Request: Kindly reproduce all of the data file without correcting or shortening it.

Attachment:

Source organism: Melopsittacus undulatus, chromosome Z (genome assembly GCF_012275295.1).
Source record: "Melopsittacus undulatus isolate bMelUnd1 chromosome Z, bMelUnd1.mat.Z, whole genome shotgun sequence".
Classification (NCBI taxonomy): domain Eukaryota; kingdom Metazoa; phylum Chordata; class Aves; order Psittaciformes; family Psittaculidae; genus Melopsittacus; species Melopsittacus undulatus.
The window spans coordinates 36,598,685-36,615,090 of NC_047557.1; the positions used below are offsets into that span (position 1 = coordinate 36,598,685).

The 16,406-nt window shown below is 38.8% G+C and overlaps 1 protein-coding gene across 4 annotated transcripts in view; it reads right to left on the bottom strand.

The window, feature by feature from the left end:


Source organism: Melopsittacus undulatus, chromosome Z (genome assembly GCF_012275295.1).
Source record: "Melopsittacus undulatus isolate bMelUnd1 chromosome Z, bMelUnd1.mat.Z, whole genome shotgun sequence".
Classification (NCBI taxonomy): domain Eukaryota; kingdom Metazoa; phylum Chordata; class Aves; order Psittaciformes; family Psittaculidae; genus Melopsittacus; species Melopsittacus undulatus.
The window spans coordinates 36,598,685-36,615,090 of NC_047557.1; the positions used below are offsets into that span (position 1 = coordinate 36,598,685).

The 16,406-nt window shown below is 38.8% G+C and overlaps 1 protein-coding gene across 4 annotated transcripts in view; it reads right to left on the bottom strand.

The window, feature by feature from the left end: